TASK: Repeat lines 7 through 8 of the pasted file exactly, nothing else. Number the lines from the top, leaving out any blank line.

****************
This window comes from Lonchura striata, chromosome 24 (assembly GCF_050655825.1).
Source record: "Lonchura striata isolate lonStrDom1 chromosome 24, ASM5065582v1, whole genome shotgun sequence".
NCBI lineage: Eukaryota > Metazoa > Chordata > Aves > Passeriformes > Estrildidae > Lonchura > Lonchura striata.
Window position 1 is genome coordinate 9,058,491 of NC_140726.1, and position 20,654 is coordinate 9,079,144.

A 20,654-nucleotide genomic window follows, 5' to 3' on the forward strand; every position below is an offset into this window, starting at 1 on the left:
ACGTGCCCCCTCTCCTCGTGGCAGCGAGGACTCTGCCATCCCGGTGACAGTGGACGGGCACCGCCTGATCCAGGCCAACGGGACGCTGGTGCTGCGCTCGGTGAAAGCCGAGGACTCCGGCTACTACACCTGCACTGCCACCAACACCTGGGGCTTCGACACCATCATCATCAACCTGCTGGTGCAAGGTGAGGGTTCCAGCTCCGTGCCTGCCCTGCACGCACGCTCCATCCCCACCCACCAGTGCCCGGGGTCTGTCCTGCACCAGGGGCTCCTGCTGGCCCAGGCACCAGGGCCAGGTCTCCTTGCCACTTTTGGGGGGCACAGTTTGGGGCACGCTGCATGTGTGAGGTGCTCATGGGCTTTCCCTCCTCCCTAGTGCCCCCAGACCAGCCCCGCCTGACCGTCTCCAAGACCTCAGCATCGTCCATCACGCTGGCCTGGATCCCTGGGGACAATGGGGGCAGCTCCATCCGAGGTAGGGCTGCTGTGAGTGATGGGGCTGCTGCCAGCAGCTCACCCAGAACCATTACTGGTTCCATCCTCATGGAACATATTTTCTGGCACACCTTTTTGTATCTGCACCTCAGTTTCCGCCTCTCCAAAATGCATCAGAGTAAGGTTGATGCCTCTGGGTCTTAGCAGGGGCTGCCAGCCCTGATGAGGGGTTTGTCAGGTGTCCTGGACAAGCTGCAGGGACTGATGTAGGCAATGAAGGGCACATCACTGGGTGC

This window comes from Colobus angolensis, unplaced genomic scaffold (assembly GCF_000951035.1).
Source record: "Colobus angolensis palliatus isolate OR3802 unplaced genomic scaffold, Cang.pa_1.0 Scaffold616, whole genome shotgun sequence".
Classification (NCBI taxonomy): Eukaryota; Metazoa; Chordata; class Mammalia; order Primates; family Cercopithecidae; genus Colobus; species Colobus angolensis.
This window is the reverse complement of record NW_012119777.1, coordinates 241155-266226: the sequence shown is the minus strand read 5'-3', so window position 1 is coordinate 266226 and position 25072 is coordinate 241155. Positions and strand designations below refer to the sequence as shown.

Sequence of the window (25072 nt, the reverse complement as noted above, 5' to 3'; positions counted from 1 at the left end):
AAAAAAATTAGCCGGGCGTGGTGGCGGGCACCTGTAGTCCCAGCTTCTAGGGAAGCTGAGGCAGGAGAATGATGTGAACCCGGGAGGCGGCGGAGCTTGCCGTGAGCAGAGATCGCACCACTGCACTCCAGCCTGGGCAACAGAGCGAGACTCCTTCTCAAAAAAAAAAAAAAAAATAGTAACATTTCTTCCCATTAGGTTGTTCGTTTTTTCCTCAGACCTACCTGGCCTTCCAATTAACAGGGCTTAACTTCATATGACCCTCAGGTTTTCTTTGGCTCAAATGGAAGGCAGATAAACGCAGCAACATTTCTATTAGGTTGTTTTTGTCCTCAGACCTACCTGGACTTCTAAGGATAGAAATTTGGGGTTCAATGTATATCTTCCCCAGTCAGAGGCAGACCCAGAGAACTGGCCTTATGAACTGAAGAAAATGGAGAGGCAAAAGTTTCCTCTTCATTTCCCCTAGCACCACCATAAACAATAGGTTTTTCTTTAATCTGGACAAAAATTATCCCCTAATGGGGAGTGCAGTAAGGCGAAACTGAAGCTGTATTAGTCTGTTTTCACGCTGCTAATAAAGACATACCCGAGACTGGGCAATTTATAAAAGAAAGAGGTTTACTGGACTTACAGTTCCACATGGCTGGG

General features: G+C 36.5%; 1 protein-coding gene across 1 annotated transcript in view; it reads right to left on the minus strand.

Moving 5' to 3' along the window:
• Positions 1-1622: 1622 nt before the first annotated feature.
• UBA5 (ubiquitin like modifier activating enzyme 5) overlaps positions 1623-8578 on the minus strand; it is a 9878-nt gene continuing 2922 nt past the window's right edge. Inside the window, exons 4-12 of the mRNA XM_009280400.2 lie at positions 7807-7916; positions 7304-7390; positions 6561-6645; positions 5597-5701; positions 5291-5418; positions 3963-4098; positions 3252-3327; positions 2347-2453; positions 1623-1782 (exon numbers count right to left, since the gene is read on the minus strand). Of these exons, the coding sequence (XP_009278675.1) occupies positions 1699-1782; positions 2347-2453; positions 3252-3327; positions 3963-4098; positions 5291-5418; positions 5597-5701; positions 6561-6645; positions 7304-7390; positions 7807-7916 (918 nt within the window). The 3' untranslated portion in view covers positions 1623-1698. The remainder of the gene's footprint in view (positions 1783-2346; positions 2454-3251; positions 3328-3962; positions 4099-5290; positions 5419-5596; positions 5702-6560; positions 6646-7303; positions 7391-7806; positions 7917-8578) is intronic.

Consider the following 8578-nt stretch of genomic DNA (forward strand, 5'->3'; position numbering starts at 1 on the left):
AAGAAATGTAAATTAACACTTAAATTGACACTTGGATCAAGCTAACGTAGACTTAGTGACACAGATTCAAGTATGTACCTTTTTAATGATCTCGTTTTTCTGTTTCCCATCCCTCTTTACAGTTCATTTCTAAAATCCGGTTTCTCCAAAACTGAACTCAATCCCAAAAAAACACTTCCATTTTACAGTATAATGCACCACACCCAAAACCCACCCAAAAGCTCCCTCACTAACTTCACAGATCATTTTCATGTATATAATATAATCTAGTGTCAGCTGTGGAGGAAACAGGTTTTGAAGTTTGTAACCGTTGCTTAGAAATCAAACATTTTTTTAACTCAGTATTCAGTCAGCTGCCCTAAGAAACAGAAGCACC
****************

This window comes from Colobus angolensis, unplaced genomic scaffold (assembly GCF_000951035.1).
Source record: "Colobus angolensis palliatus isolate OR3802 unplaced genomic scaffold, Cang.pa_1.0 Scaffold616, whole genome shotgun sequence".